An unassuming financial file contained in the records of the British Political Agency in Bahrain (that now form a part of the India Office Records held at the British Library) unexpectedly contains two rare examples of Arabic-language propaganda posters produced by the British Government during World War II. Remarkably, the...
We haven't even begun to celebrate/remember/regret the outbreak of the First World War and already we're debating whether or not it was a necessary/tragic/bloody awful thing. As a historian, I ought to be thrilled that people are engaging with my subject – a bit like how the experts in dredging must feel whenever there's a [...]
100 years ago, broke out in August 1914 from the First World War. The military conflicts not only put the world on fire and ended the 19th Century finally. It also ensured a crisis of artistic representation, which can still be felt today. Because the trench warfare and the use of new chemical weapons made it clear that the traditional concepts of representation and interpretation of skirmishes were insufficient. The portrayal of invisible enemies, unheldenhaften fighting and its consequences exceeded the known image concepts of war. Among the most famous artistic engagements with the First World War is one of the folio work "The war," the Otto Dix 1924 anfertigte. In the 50 etchings Dix recorded his own experiences as a soldier in front. The cycle is considered to be the climax and end point of the early graphic activity of the artist and made at the same time for his international breakthrough. Led the relentless images of Dix vehement discussions in public ten years after the end of the war. First of all nationalist parties attacked the success of the images.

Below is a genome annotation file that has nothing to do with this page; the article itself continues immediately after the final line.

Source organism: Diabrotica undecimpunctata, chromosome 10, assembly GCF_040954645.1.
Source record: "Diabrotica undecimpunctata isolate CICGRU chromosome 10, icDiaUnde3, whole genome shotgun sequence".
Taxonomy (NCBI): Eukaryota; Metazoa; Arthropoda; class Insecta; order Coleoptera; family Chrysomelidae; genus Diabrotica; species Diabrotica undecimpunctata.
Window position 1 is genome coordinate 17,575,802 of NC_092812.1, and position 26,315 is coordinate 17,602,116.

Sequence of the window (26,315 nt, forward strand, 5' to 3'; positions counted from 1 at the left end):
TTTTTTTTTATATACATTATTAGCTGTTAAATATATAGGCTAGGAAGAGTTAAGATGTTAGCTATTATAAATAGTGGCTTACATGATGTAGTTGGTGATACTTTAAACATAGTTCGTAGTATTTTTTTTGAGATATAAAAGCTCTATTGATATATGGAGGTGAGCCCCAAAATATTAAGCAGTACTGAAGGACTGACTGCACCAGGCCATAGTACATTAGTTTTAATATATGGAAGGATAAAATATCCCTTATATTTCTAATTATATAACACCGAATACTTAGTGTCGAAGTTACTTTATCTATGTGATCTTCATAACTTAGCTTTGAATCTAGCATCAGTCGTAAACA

On the occasion of the 100th anniversary commemoration of the First World War, the Kunstmuseum Stuttgart shows the folder "War" by Otto Dix, together with works by Reinhold Naegele, Hermann Scherer, Oskar Schlemmer
Translated from the German (by google) an exhibition of one of the greatest of the war artists Otto Dix in Stuttgart.
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